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Defiance and Rebellion during the Holocaust: Marking 70 Years since the Warsaw Ghetto Uprising

Shalom and welcome to the 30th issue of Teaching the Legacy. This e-newsletter focuses on defiance and rebellion during the Holocaust.

When researching the ghettos and camps during the Holocaust, we begin to understand that there was always some form of Jewish protest or resistance to the German oppression. From escape to hiding, from mutual help efforts to educational and creative activities, from spiritual to armed resistance – all these acts embodied the relentless struggle of Jewish individuals and communities to counteract the restrictions and dangers raining down upon them. Resistance of various kinds took also place at forced labor camps, concentration camps, and extermination camps.

Because this year marks 70 years since the Warsaw Ghetto Uprising, we have chosen to focus on resistance in Warsaw and in certain other large ghettos. The main article of the newsletter is about the Warsaw Ghetto Uprising, which has become a universal symbol of heroic resistance. The newsletter includes articles about the dilemmas of armed resistance in general, and about resistance in the Krakow and Bialystok ghettos. The newsletter also includes articles enabling interdisciplinary approaches regarding resistance such as poetry, art and film. We also feature an interview with Shulamit Imber, the pedagogical director of the International School for Holocaust Studies, who describes the changing approach to what we define as "resistance", and an interview with Simha Rotem, a survivor and fighter of the Warsaw Ghetto Uprising. The newsletter contains a book review, an artifact, and a featured story of a Righteous Among the Nations.

As always, the newsletter features new publications and updates on recent and upcoming activities at the International School for Holocaust Studies and across Yad Vashem. We hope you find this issue interesting and resourceful and we look forward to your feedback.

The Warsaw Ghetto Uprising

The Warsaw Ghetto Uprising

We stand now seventy years after the Warsaw Ghetto Uprising. This uprising was born out of the severe oppression suffered by Jews in the ghetto under German occupation. At the same time, the mere fact of its occurrence shattered the limits of the imagination.The situation in Warsaw, the largest ghetto in Europe, was completely different from the situation in any other ghetto. Warsaw was the city with the largest Jewish population in prewar Europe; the number of Jews living in the city was rivaled in the rest of the world only by New York. At its height, almost half a million Jews were imprisoned...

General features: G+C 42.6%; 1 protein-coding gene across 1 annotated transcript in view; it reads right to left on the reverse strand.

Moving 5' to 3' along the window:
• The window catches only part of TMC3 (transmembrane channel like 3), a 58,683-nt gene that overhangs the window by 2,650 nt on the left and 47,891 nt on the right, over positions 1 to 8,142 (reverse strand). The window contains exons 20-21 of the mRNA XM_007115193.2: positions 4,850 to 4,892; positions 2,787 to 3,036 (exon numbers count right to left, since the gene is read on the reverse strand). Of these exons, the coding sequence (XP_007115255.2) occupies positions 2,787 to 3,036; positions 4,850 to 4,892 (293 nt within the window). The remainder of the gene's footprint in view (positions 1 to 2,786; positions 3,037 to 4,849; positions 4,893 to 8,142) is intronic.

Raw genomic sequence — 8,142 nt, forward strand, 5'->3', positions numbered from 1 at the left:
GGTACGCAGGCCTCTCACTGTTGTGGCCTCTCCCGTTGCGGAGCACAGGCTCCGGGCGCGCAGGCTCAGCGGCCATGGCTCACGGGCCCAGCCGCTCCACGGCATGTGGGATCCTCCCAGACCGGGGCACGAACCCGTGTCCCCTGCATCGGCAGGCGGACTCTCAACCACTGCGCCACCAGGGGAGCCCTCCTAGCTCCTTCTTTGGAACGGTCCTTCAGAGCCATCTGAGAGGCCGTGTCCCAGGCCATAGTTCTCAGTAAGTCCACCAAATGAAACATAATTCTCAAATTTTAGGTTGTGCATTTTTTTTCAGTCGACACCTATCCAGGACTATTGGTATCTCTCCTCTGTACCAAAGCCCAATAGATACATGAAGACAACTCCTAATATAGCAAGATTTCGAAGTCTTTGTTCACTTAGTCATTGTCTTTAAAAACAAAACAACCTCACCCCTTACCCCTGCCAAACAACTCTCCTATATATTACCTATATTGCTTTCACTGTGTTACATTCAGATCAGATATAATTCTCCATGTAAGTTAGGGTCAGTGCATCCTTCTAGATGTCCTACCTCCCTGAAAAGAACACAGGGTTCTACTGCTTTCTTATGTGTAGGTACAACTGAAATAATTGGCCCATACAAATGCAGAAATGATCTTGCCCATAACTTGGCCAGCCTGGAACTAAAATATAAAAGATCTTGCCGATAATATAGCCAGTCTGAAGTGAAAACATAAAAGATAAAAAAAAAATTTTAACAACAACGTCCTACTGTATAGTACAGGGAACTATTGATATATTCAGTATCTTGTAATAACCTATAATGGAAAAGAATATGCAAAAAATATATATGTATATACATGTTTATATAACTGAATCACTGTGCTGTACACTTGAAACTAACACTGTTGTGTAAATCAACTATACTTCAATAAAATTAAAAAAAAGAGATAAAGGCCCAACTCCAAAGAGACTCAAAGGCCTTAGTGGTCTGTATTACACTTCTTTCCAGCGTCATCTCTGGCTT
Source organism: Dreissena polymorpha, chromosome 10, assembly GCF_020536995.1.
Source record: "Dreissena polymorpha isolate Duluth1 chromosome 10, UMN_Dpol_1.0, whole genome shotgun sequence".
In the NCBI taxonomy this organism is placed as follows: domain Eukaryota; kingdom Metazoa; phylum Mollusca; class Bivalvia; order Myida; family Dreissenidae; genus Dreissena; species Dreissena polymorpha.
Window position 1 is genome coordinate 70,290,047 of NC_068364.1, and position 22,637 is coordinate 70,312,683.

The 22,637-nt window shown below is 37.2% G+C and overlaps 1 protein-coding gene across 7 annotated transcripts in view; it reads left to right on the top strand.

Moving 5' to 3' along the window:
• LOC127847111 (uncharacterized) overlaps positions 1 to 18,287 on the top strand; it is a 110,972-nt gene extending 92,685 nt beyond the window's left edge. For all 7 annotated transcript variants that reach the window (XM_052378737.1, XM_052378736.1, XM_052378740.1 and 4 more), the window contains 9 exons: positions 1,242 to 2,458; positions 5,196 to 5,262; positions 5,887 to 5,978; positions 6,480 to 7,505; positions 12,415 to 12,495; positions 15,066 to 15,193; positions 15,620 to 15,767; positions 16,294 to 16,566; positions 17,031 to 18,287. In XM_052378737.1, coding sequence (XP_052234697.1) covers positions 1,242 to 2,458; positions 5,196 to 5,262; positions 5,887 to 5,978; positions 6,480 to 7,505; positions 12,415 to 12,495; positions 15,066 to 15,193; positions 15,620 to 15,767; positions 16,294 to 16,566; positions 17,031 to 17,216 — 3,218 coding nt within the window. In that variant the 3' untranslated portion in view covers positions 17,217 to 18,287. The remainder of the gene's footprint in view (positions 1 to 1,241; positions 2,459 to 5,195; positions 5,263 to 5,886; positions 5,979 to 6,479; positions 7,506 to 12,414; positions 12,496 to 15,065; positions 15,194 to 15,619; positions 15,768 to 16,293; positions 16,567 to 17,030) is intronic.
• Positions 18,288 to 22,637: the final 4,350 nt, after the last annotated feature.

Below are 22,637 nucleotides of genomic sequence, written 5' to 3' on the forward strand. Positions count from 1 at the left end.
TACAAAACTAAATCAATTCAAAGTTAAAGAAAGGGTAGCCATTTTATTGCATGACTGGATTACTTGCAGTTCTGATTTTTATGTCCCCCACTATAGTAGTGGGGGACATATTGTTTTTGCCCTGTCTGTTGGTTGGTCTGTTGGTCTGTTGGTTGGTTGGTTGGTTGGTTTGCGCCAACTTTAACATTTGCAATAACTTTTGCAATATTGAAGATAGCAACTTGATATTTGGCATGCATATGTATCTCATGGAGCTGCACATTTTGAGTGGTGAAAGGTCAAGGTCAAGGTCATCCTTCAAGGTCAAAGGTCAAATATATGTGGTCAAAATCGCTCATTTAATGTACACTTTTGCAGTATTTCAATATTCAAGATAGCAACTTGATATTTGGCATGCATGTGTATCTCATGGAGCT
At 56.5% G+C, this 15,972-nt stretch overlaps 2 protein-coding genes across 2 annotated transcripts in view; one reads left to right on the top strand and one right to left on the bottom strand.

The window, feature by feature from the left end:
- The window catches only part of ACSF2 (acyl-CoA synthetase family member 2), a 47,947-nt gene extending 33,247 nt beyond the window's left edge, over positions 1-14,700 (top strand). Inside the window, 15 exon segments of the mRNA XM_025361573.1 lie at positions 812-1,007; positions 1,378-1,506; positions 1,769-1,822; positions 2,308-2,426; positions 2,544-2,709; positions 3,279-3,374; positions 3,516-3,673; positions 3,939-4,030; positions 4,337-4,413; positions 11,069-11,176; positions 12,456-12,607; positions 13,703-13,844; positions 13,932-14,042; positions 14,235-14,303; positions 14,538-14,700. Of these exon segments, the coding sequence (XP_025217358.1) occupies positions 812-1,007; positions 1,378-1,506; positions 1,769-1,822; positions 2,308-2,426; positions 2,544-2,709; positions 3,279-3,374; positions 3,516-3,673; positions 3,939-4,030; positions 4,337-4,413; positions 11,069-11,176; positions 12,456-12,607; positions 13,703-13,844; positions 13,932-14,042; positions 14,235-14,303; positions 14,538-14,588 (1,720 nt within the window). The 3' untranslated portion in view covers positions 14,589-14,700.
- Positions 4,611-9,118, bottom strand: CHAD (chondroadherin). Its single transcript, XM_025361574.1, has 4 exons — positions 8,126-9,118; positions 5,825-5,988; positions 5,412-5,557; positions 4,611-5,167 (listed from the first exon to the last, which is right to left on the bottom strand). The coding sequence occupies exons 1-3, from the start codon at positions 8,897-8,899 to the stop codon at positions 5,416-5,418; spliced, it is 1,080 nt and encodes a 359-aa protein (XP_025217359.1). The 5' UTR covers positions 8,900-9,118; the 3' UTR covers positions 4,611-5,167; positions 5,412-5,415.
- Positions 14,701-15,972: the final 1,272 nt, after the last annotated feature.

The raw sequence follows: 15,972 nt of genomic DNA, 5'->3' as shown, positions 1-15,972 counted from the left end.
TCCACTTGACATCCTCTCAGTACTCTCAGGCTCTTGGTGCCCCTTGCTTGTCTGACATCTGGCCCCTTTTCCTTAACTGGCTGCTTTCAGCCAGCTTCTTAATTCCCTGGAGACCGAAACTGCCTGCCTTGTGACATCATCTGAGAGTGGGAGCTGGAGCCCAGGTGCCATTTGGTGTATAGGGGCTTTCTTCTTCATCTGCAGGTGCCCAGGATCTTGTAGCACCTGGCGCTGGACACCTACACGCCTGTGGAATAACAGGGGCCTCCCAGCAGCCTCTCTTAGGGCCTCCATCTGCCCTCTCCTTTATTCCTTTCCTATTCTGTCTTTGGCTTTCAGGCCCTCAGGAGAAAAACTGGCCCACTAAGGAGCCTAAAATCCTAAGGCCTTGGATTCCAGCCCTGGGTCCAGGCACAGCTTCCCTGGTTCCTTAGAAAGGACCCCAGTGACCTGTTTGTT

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Jewish Resistance and Uprisings

Jewish Resistance and Uprisings

Since the beginning of the twentieth century, film has evolved into the primary medium through which we learn about the world and through which we form our perceptions about personalities, places and events. The motion picture is a special and invaluable resource that conveys the impression of immediacy and authenticity for us. It takes the viewer inside a certain topic and creates the illusion of truth more than any other medium. It contains within it many other art forms. It carries over the image from photography, painting and other visual arts; it carries over the melody and harmony from music;...
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Armed Resistance in the Krakow and Bialystok Ghettos

Armed Resistance in the Krakow and Bialystok Ghettos

Although the Warsaw Ghetto Uprising is the most celebrated act of armed resistance during the Holocaust, this article will focus on two lesser-known, but very important, acts of armed resistance: those in the ghettos of Krakow and Bialystok.Just as there was no uniformity among the German-created ghettos of Europe with respect to the degree of their isolation, their establishment, their physical circumstances, and other facets of ghetto life, there was no uniformity among the ghettos with respect to armed resistance. While in Warsaw and in other ghettos resistance occurred inside...
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Baruch Shub- The Holocaust in Vilna

Armed Resistance in the Ghettos: The Dilemma of Revolt

The dire circumstances of life in the ghettos forced the ghetto residents to struggle for survival on a daily basis. Thousands died of hunger, cold, disease and overcrowding. Physical survival was the primary battle of the ghetto residents. Engaging in armed resistance was a different, and much more difficult, type of battle. Most ghetto residents, including infants, children, the elderly and the sick, had neither the will nor the strength required for armed resistance. Those who did attempt to engage in armed resistance had to find within themselves the extra determination, resolve and physical...
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Czeslaw Milosz

Two Poets and a Dividing Wall

Two poets on opposite sides of one great divide,
With angles of vision that must surely collide,